“Hey!” said the flower-seller, “I ain’t got time to stop and chin-chin. I got these posies to sell.”
“Sell us two,” Nan commanded. “Wait!”
“Aw right. ’F you say so,” said the small girl. “Fifteen a bunch,” she added quickly, shrewdly increasing by a nickel the regular price of the stale boutonnieres.
Nan opened her purse to pay for both. Bess said, rather timidly: “I should think you would be afraid of getting run over every time you cross the street—you’re so little.”
“Aw—say!” responded the strange girl, quite offended. “What d’ye think I am—a kid? I live here, I do! I ain’t country, and don’t know me way ’round.”
“Meaning that we are, I suppose?” laughed Nan.
“Well,” drawled the girl, “it sticks out all over you. I can tell ’em a block away. An’ I bet you’re lost and don’t know where you’re goin’. You two didn’t come here to be pitcher actors, did ye?”
“Why—no!” gasped Bess.
Nan was moved to ask. “What put that idea in your head, honey?”
“I guess ‘most girls that run away from home nowadays are lookin’ to make a hit in the pitchers—ain’t they?”
“You ridiculous child, you!” laughed Bess. “We haven’t run away.”
“No? Well, I thought mebbe youse did,” said the flower-seller, grinning impishly. “I see a plenty of ’em comin’ off the trains, I do.”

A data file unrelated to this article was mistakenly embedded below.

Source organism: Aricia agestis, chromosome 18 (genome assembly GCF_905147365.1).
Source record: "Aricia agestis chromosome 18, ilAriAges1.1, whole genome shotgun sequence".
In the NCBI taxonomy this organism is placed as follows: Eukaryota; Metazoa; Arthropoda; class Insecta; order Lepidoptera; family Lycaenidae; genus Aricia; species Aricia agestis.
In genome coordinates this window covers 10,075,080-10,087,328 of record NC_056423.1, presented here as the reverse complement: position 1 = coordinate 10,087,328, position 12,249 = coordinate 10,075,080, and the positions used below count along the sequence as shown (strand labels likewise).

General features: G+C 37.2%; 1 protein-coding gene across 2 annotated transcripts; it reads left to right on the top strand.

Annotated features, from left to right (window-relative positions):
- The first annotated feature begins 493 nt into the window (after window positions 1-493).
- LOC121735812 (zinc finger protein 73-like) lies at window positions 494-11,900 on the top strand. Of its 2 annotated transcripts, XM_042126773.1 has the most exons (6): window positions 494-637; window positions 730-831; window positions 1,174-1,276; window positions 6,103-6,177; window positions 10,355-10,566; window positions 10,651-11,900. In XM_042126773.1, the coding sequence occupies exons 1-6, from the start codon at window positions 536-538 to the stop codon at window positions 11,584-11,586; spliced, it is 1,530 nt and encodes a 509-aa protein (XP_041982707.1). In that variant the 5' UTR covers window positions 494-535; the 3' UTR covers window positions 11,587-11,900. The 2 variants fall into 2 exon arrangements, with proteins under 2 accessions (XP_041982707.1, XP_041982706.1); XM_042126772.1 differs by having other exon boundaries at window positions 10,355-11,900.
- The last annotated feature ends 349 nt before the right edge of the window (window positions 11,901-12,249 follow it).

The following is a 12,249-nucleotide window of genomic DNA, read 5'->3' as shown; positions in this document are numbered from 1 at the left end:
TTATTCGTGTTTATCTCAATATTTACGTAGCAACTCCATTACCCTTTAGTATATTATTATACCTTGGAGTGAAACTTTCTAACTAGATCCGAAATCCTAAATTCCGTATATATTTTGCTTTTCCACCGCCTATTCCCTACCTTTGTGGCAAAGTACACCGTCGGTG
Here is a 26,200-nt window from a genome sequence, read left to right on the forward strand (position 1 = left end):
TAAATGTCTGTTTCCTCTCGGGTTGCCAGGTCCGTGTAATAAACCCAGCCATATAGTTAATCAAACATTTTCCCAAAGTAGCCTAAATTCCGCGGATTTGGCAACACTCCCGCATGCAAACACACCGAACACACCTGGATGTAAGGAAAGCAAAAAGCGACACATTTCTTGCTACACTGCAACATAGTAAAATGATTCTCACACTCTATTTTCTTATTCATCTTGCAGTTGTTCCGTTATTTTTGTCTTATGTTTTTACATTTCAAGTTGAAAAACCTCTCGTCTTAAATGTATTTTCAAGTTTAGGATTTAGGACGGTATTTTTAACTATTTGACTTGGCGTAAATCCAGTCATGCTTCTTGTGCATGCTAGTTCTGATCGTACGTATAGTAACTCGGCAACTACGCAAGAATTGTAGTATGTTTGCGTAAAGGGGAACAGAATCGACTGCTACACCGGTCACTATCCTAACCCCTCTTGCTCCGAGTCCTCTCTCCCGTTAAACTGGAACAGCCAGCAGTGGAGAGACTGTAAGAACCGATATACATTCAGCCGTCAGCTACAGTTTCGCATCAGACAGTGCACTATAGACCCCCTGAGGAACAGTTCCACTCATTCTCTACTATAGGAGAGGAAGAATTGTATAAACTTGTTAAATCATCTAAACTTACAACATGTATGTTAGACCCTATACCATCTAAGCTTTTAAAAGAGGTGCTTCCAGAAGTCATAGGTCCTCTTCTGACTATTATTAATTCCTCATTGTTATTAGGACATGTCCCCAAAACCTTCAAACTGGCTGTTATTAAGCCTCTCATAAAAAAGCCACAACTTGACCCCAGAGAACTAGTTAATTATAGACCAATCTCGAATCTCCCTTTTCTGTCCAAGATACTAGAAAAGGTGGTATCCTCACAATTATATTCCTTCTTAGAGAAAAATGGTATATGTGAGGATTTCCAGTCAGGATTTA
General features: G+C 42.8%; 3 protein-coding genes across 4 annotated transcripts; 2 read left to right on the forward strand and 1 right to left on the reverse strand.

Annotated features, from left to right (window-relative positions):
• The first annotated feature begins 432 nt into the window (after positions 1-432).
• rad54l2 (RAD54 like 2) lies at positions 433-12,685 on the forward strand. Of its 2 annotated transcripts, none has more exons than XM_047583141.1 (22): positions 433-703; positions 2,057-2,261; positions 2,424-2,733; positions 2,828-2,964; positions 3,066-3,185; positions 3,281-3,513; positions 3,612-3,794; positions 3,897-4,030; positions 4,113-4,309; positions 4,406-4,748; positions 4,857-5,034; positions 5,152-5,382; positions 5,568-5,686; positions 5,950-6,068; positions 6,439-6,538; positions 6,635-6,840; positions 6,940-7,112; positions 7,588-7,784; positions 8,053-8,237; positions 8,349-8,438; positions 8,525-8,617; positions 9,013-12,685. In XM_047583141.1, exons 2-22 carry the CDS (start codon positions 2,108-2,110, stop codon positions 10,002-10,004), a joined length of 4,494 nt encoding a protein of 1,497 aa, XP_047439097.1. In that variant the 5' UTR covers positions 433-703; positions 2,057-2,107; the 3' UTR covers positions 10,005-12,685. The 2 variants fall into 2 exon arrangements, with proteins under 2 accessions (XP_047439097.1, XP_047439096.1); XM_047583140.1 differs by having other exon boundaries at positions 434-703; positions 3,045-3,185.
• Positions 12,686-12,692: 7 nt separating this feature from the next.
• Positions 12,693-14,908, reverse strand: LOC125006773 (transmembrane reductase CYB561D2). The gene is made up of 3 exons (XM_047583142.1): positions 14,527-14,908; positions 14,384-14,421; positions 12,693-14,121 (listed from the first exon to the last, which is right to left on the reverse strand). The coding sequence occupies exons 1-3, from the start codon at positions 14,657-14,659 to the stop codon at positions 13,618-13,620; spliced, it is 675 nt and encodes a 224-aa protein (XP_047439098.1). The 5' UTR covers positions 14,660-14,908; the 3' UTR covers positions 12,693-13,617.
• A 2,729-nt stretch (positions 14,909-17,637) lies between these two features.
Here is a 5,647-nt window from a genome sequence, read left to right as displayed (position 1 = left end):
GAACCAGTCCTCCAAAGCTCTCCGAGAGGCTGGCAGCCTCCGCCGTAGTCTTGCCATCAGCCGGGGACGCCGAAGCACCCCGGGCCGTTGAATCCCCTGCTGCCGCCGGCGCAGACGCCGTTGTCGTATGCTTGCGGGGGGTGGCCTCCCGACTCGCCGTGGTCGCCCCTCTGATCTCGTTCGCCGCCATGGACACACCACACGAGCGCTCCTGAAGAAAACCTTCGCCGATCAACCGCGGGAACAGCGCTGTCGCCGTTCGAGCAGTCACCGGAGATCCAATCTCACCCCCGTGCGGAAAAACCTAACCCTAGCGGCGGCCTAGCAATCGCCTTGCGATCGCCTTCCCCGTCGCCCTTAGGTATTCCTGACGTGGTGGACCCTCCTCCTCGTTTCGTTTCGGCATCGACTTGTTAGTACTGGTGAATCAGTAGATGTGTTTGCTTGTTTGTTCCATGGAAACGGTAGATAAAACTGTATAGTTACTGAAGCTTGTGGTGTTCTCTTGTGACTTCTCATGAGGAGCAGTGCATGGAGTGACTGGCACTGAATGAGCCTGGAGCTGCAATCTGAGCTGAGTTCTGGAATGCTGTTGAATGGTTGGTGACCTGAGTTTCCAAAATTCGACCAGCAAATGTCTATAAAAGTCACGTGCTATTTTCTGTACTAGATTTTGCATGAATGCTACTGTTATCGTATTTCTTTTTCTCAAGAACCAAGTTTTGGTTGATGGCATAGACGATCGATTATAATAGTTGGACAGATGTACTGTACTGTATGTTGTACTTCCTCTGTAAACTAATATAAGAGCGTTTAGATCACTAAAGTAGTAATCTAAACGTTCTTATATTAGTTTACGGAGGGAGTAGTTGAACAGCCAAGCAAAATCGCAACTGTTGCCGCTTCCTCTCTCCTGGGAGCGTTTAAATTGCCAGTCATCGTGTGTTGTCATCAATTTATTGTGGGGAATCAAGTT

“Runaway girls?” cried Nan,
“They don’t tell me they have run away. But they are all greenies—just as green as grass,” this shrewd child of the street declared.
“Have you seen any girls lately who have come to the city to be picture actresses?” Nan asked with sudden eagerness.
“Yep,” was the reply.
“Sure?” cried Bess. “You don’t mean it!”
“Yes, I do. Two girls bigger’n you. Le’s see—it was last Friday.”
“The second day of the big blizzard?” cried Nan.
“That’s the very day,” agreed Bess. “It’s when Sallie and Celia would have got here if they were coming to Chicago.”
“Hi!” exclaimed the flower girl. “What’s you talkin’ about? Who’s Sallie and Celia?”
“Girls whom we think came to the city the other day just as you said,” Nan explained. “They have run away to be moving picture actresses.”
“Hi!” exclaimed the flower-seller again. “What sort o’ lookin’ girls?”
“Why—I don’t know exactly,” confessed Nan. “Do we, Bess? Mrs. Morton said Sallie took with her those photographs that were taken while the girls were playing as extras in ‘A Rural Beauty.’”
“That’s it!” suddenly interrupted the flower-girl. “I bet I seen those two. They didn’t call each other ‘Sallie’ and ‘Celia’; but they had some fancy names—I forgot what.”
“Oh! are you sure?” cried Bess.
“They had them photographs just like you say. They showed ’em to me. You see,” said the little girl, “I showed ’em where they could eat cheap, and they told me how they was going to join a movie company.”